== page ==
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28 August 2009

Ancient Warfare Special Issue 2009: The Varian Disaster – the Battle of the Teutoburg Forest. A good selection of articles to mark the 2000th anniversary of one of the most significant battles in European history. The articles cover the earlier Roman conquests in Germany, the Roman and German armies, the battle itself, a look at the battlefield and at the aftermath of the battle. [see more]
Spanish Armada: The Great Enterprise against England 1588, Angus Konstam. A useful book that places the Armada campaign in its wider context, with a focus on the two fleets, their ships, commanders, men and fighting styles, and some interesting material on the Spanish Galleon and the English Race-built Galleon [go to full review]
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Culloden: The History and Archaeology of the Last Clan Battle, ed. Tony Pollard. This book contains a well chosen series of articles that examine at the last major battle to be fought on British soil in the light of recent archaeological research on the battlefield itself. With articles on the campaign, the two armies, the battle, the battlefield and its aftermath this book provides a good up-to-date and balanced view of this battle [go to full review].

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25 August 2009

Scottish Arms and Armour, Fergus Cannan. A look at the design and manufacture of Scottish arms and armour from the Middle Ages to the end of the Jacobite rebellions, with sections on edged and missile weapons, firearms, body armour and shields, and an interesting section on the smith. Lavishly illustrated in colour this book will be of use to anyone with an interest in Scottish military history.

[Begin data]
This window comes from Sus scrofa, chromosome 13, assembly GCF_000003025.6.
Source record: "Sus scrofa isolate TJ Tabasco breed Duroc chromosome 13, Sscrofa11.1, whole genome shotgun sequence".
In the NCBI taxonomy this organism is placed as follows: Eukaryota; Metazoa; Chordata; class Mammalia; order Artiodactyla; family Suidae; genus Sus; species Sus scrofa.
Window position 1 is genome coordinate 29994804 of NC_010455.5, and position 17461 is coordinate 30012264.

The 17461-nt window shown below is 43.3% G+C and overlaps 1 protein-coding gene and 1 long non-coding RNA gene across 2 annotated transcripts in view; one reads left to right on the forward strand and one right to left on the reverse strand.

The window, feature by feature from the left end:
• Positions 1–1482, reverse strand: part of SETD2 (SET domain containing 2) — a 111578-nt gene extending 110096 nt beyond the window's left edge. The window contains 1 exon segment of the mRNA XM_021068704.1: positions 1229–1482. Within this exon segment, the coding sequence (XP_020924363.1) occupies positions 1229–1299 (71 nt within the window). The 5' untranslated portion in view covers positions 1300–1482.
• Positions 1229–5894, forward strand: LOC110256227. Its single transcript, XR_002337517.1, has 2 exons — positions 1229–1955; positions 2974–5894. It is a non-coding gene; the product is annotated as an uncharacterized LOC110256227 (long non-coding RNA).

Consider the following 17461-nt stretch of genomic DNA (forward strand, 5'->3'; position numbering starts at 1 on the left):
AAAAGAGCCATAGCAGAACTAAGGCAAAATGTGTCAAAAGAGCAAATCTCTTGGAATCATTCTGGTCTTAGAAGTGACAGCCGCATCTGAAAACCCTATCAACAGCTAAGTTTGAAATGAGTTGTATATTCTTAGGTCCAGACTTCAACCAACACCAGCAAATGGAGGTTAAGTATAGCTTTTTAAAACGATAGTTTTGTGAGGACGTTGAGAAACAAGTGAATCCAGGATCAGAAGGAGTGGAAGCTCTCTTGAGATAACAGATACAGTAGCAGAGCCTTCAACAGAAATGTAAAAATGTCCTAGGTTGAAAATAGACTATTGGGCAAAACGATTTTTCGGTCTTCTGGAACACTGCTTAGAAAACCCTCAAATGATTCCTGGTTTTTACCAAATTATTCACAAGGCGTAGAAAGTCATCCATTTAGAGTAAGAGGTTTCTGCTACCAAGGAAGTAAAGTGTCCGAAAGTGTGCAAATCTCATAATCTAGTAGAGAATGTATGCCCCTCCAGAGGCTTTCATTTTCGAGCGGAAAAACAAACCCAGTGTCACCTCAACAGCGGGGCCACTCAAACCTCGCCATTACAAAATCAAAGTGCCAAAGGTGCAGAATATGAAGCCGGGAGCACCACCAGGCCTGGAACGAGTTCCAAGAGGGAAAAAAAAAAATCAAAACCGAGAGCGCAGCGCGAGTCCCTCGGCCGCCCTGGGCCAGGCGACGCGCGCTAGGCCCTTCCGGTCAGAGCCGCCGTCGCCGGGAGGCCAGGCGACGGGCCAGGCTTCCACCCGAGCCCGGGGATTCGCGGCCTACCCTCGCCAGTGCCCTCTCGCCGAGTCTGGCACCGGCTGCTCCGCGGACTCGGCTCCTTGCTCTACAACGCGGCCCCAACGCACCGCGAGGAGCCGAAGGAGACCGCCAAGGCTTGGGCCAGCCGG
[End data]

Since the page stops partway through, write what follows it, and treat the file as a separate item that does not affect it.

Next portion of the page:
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A Commanding Presence: Wellington in the Peninsula 1808-1814. Ian Robertson. A well written account of the British involvement in the Peninsular War that focuses on the day-to-day experiences of the British soldier, and in particular the struggle against the Spanish and Portuguese climate and landscape. As a result the book should be of interest to both new and more knowledgeable readers. [see more]
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9 August 2009

Wartime Childhood, Mike Brown. A look at the impact of the Second World War on Britain's children, from rationing and schooling to evacuation and bombing raids. The text is supported by a huge number of pictures (over eighty in fifty six pages), illustrating just about every point made in the text. This is a useful book for teachers, covering an area that is part of the English National Curriculum. [see more]
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The British Soldier of the Second World War, Peter Doyle. A look at the experiences of the British soldier during the Second World War aimed at the family historian. Brief outlines of the main campaigns of the war are followed by sections on the uniforms, weapons and equipment used by the soldiers, supported by just over ninety photographs, most in colour. A short but well focused book that would indeed be of interest to the family historian looking to understand their ancestors' time in the army. [see more]